Transit Tuesdays: Resurrecting the National Mall as a great public space

The National Mall is a public space in the midst of a renaissance, an historic bit of land that provokes more than a few opinions and attracts about 25 million tourists annually. It is absolutely iconic, but the Atlantic Cities condemned the long stretch of land as a "failed" public space this week. Here's Mark Byrnes' words on our Mall:

Although few will doubt its significance as well as its efficient layout, the Mall is in need of significant upgrades. More paved surfaces, bathroom facilities, and trash receptacles would help. A master plan for it has been approved and a design competition for sections of it has been announced.

Byrnes' criticism echoes that of others before him. The Project for Public Spaces features the Mall in its Hall of Shame, saying:

By virtue of its proximity to the nation's most prestigious cultural institutions, including the Smithsonian Institute, National Museum of American History, National Museum of Natural History, and National Gallery of Art, the Mall is a part of most people's visits to the capitol. But each of these institutions is self-contained with very little presence on the Mall. And the Mall itself is sorely lacking in basic amenities, such as benches or other places to sit, that would encourage tourists, government workers, and residents to spend time in a place that ought to be enjoyed as a national treasure.

But as Byrnes points out, failure of the National Mall is hardly forever. It's especially fitting that, on the week the Atlantic Cities site dubs the Mall a failed space, news arrives that the Tourmobile is finally, as long predicted, going to die. Long live the 42-year-old Tourmobile. It's about time. I'll offer no eulogy for its many faults and welcome the changes that its demise heralds on the National Mall.


President Truman's Inauguration, 1949. (Photo: Wikimedia Commons)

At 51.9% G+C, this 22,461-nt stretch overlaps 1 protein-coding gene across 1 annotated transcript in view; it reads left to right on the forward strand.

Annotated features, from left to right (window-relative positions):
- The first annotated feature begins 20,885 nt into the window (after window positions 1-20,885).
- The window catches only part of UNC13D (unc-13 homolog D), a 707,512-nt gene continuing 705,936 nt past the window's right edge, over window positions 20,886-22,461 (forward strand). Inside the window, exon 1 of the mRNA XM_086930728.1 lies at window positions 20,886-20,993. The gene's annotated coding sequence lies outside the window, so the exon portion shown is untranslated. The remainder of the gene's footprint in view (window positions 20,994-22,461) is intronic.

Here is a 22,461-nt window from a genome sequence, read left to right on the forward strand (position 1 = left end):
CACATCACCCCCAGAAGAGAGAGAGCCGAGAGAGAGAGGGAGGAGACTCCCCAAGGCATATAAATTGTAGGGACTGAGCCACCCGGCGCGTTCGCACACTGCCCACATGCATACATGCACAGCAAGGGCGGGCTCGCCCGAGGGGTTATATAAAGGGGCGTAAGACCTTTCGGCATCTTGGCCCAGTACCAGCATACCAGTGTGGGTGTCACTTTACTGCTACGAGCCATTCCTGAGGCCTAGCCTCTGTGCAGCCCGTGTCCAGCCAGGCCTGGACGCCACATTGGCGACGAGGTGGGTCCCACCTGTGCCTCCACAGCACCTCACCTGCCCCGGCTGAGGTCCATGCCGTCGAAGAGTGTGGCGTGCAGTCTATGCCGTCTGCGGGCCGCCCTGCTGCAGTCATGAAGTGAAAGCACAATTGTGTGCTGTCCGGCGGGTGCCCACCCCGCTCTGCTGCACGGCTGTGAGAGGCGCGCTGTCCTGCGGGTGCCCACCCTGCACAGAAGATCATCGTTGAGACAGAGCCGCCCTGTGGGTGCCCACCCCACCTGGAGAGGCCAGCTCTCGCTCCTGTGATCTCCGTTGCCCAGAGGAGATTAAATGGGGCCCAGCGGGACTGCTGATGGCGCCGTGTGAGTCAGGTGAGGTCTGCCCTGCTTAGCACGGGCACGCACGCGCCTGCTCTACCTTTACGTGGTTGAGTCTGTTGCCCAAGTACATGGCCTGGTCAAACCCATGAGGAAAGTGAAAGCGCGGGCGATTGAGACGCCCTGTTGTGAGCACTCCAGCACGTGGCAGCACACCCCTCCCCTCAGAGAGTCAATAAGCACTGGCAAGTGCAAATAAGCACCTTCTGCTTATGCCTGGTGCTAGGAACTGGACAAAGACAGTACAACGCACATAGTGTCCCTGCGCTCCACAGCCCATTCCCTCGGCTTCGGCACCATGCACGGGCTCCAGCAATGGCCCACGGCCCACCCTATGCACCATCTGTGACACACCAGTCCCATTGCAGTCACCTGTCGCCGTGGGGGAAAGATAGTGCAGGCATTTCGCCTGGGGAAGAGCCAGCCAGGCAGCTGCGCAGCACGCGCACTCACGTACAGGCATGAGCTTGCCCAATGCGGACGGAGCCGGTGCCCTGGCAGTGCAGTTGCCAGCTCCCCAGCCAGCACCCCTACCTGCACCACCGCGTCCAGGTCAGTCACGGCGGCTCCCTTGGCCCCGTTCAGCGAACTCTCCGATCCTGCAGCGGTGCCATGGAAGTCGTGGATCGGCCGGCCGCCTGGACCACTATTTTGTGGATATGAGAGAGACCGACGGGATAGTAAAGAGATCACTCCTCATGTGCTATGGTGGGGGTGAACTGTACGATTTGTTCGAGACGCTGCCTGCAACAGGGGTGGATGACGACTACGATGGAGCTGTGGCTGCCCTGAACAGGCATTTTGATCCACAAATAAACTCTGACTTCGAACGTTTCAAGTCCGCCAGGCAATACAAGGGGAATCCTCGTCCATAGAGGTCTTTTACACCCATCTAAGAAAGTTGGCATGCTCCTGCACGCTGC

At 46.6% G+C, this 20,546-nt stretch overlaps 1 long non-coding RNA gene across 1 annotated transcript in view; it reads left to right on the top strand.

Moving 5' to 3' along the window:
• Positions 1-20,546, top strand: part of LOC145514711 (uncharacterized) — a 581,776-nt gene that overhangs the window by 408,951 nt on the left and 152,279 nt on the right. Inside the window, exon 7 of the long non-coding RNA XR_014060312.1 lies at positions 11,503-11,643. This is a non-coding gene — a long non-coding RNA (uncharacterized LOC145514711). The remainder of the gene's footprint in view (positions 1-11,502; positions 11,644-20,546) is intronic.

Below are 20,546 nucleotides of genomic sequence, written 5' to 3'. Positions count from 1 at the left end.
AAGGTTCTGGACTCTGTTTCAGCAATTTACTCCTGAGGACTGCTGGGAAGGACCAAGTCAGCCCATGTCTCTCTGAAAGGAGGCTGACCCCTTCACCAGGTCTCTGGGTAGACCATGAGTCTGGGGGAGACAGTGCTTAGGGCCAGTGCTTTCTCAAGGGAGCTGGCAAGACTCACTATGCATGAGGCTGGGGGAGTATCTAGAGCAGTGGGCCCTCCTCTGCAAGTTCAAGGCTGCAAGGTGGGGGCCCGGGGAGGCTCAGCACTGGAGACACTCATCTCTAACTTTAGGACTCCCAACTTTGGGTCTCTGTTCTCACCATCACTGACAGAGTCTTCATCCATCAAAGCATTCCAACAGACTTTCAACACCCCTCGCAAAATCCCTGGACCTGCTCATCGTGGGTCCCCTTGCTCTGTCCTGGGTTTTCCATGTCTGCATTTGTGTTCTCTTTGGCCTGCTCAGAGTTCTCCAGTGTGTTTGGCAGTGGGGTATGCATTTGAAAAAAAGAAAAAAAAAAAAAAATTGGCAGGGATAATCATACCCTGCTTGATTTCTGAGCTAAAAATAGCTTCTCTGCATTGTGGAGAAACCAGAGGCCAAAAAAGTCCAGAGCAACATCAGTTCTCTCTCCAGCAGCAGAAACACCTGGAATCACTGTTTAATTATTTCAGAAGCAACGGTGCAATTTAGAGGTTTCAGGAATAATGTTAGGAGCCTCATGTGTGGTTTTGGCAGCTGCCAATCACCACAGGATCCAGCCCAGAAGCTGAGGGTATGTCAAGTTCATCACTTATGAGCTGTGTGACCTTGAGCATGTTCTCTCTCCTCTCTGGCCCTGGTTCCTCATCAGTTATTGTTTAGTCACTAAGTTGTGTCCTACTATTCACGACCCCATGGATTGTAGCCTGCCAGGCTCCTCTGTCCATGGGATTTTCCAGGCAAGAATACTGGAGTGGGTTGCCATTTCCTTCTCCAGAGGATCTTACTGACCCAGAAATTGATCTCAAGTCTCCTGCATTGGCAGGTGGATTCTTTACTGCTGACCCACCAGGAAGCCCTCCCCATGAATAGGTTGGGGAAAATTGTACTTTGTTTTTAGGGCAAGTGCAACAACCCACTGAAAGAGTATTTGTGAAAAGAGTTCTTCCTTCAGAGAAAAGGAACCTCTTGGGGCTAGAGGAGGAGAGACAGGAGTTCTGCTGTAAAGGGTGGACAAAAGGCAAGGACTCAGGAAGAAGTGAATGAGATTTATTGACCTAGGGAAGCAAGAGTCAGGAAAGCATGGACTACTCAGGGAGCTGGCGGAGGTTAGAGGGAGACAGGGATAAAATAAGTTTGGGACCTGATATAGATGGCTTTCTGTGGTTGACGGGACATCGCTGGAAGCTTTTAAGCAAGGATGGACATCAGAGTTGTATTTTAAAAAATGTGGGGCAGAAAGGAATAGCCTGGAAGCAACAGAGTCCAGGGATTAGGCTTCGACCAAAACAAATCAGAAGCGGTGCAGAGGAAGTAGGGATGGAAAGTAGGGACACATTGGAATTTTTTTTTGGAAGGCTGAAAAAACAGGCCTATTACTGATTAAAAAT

The National Mall has many plans for its improvement, and these fit into a broader tapestry of plans that the District has engaged in throughout recent years and across multiple agencies. WMATA is pouring billions into a multi-year effort to fix the Metro commuting system. The District Department of Transportation is in the process of repairing and rehabilitating many of the bridges that Transportation points to as "structurally deficient." On the horizon are streetcars, more bikeshare stations, and streetscaping. The National Park Service held its first town hall and has begun to concede ground to the more transit-oriented hopes for the city's public spaces. National treasures, from the Washington Monument to any of the Smithsonian museums to the buildings of government, fill the space. What's lacking is hardly the substance of the space; the devil is, for now, in the details of how we occupy the Mall.

Yes, it could use more bathrooms and should revise its transportation rules. But it's hardly a vast wasteland. Countless District residents venture to the Mall for its events and vibrant civic engagement. I recall Jazz in the Garden, watching Cool Hand Luke at Screen on the Green, and wandering the National Book Festival.

Is the Mall really a failure so much as a work in progress? NPS superintendent Bob Vogel acknowledged that both pedicabs and Capital Bikeshare will have a role in this new vision for what the National Mall will be. The space is evolving into the 21st-century and I'd hardly dismiss it, even its present state, quite so casually.